Medically reviewed by Drugs. Last updated on Jun 22, Adult ADHD can lead to unstable relationships, poor work or school performance, low self-esteem, and other problems. Though it's called adult ADHD , symptoms start in early childhood and continue into adulthood. In some cases, ADHD is not recognized or diagnosed until the person is an adult. In adults, hyperactivity may decrease, but struggles with impulsiveness, restlessness and difficulty paying attention may continue.
Adult ADHD is a neurodevelopmental disorder that can also be categorized as a mental health condition. It was formerly believed that children outgrew their ADHD symptoms in adolescence but we now know that over sixty percent of adults maintain some of their impairing core symptoms into adulthood. The accepted conservative prevalence rate of adult ADHD is four percent. Symptoms include difficulty with regulating attention being unable to focus for any length of time, hyper-focusing with the inability to break focus, and difficulty with prioritizing focus to a level of impairment and possibly, but not necessarily, hyperactivity and impulsivity. As in childhood, there are three subtypes of ADHD that are determined based on the type of symptoms displayed, including: primarily inattentive formerly known as ADD , combined all three symptoms , and primarily hyperactive extremely rare. Many of the symptoms of the primarily inattentive subtype of ADHD may be internalized, making them more difficult to identify.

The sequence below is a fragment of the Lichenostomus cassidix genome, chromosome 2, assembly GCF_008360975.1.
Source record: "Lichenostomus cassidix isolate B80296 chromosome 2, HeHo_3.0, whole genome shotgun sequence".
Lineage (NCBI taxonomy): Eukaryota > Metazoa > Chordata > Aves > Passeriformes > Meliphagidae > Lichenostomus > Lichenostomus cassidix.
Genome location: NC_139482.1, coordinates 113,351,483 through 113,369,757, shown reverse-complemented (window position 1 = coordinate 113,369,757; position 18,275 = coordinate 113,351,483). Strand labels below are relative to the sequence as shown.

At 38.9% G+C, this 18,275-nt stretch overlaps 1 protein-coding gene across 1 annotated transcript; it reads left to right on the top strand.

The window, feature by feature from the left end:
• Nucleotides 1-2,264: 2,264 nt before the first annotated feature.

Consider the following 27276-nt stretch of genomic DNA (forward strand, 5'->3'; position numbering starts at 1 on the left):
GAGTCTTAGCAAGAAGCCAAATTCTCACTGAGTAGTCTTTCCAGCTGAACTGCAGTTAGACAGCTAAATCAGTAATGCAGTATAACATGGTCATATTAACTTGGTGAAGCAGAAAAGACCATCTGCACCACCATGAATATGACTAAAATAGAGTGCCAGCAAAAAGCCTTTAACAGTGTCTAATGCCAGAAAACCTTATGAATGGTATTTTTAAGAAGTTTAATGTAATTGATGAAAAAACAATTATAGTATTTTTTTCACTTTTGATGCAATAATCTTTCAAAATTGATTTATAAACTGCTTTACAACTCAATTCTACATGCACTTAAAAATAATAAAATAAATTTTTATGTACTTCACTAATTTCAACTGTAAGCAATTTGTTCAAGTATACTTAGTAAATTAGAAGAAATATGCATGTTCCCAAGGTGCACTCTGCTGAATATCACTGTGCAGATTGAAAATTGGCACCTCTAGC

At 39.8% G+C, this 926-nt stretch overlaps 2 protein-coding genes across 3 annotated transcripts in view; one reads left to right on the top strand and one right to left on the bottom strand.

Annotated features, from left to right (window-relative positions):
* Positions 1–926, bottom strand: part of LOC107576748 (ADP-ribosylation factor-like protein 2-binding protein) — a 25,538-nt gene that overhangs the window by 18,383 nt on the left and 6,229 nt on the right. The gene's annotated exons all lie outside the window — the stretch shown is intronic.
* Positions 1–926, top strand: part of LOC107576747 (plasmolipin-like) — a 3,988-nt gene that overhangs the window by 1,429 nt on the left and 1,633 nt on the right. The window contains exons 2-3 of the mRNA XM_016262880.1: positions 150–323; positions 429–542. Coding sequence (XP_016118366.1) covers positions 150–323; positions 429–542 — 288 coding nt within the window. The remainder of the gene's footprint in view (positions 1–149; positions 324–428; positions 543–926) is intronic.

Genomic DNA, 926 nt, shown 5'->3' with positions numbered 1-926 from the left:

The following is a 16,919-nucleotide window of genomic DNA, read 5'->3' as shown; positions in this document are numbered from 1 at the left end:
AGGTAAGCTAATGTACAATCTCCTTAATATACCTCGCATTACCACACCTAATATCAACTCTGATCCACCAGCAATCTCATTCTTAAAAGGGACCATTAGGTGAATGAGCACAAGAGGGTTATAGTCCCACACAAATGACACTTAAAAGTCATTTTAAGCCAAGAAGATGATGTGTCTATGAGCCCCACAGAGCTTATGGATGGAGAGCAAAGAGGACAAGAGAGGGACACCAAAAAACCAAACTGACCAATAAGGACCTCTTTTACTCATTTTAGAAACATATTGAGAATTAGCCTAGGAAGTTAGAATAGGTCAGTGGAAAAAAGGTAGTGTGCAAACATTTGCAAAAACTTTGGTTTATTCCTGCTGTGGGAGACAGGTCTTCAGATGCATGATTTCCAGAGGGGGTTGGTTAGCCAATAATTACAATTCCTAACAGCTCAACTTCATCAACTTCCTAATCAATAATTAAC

Download Fact Sheet. It is important to ultimately gaining control over symptoms that wreak havoc in your life, personally and professionally. Finding a clinician that is especially familiar with ADHD is key to a good diagnosis. Seeking out hospital and University Centers, gaining referrals from your doctor, or getting suggestions from support group members are all ways to start your search. Don't be discouraged if you have to look outside your home town to find someone that meets these qualifications.
Signs and symptoms of ADHD in adults can be hard to spot. However, core symptoms start early in life — before age 12 — and continue into adulthood, creating major problems. Some medical conditions or treatments may cause signs and symptoms similar to those of ADHD. Examples include:.